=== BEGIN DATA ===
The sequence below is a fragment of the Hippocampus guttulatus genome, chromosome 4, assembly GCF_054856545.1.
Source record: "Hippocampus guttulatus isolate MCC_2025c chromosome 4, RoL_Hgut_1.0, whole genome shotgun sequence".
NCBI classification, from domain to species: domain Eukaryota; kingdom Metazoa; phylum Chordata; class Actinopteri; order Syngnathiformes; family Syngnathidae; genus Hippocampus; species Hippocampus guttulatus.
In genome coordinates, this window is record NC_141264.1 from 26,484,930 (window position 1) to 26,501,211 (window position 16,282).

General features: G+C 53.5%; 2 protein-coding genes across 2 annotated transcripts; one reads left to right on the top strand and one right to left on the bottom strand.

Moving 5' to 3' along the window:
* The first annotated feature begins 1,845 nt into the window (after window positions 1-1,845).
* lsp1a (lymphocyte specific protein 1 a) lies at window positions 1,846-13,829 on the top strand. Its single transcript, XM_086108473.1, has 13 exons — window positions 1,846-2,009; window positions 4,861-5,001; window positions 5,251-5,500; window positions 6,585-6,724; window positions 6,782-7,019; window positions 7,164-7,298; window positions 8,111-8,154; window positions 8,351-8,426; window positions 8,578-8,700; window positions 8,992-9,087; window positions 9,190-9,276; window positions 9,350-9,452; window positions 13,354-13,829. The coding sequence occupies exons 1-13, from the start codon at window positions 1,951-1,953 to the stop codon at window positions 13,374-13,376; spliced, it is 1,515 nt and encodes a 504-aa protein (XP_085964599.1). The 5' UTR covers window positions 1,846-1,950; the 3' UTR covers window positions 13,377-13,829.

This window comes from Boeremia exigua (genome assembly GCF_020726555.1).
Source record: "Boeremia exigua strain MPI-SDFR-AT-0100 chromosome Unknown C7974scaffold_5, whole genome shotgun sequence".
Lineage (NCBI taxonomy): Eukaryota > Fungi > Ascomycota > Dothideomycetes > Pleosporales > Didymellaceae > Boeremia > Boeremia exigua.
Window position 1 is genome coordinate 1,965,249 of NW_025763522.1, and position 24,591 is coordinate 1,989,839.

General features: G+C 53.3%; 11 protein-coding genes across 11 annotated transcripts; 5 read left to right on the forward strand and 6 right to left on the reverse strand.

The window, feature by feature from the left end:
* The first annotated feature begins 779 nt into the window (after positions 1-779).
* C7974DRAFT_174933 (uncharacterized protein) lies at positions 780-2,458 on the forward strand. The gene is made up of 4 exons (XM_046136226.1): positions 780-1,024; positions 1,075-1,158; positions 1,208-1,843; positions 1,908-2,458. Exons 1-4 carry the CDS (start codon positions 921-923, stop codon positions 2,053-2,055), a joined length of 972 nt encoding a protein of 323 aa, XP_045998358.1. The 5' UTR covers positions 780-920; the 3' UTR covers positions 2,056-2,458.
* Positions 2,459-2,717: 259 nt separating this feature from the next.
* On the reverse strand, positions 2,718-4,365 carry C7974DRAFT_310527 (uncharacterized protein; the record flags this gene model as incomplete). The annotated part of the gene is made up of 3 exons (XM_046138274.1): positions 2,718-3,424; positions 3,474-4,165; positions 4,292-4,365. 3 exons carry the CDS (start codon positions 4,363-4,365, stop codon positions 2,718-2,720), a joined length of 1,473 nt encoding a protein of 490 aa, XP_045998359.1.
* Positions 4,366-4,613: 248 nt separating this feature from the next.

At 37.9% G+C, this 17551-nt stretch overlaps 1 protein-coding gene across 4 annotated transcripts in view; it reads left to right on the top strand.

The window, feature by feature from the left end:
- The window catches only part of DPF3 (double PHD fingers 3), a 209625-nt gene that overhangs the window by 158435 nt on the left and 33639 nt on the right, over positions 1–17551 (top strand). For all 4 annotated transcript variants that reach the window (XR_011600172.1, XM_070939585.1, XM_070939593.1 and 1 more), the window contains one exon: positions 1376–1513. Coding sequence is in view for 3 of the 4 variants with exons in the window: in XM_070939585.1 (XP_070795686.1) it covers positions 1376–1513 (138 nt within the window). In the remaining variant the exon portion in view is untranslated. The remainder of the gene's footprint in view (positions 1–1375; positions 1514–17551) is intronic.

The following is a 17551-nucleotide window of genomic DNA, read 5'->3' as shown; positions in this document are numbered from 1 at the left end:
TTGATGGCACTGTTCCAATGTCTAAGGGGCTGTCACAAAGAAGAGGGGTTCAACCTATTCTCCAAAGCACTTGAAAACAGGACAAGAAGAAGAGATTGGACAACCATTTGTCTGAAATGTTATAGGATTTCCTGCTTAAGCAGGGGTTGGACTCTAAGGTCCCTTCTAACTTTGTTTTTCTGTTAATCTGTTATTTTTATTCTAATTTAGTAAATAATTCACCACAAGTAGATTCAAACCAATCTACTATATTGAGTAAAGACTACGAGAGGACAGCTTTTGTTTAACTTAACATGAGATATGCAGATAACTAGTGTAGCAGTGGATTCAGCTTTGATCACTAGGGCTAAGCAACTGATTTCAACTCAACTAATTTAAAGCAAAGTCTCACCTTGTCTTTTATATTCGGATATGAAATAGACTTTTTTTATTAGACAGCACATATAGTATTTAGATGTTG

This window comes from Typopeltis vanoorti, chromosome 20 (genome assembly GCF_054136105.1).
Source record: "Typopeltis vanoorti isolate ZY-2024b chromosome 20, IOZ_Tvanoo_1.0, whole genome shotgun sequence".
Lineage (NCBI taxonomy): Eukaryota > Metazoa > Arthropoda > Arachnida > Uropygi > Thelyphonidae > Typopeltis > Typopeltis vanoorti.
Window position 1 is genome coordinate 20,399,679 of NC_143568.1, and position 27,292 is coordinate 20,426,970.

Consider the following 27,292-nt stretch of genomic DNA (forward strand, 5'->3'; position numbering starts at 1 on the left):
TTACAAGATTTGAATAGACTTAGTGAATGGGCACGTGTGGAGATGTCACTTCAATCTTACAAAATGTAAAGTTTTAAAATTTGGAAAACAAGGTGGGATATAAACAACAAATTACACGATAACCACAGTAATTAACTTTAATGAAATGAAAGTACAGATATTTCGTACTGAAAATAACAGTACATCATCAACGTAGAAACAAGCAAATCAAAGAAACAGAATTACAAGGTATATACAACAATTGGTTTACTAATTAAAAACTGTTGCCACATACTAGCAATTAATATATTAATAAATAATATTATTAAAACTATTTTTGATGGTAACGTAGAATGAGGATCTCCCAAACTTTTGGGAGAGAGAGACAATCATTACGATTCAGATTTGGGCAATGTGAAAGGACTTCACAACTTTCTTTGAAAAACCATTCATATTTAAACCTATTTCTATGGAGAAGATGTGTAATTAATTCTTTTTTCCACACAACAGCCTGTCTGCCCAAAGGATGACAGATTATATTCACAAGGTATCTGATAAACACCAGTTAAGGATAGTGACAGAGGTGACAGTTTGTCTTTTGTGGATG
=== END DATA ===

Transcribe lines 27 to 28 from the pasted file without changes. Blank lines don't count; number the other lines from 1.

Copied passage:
Lineage (NCBI taxonomy): Eukaryota > Metazoa > Arthropoda > Arachnida > Uropygi > Thelyphonidae > Typopeltis > Typopeltis vanoorti.
Window position 1 is genome coordinate 20,399,679 of NC_143568.1, and position 27,292 is coordinate 20,426,970.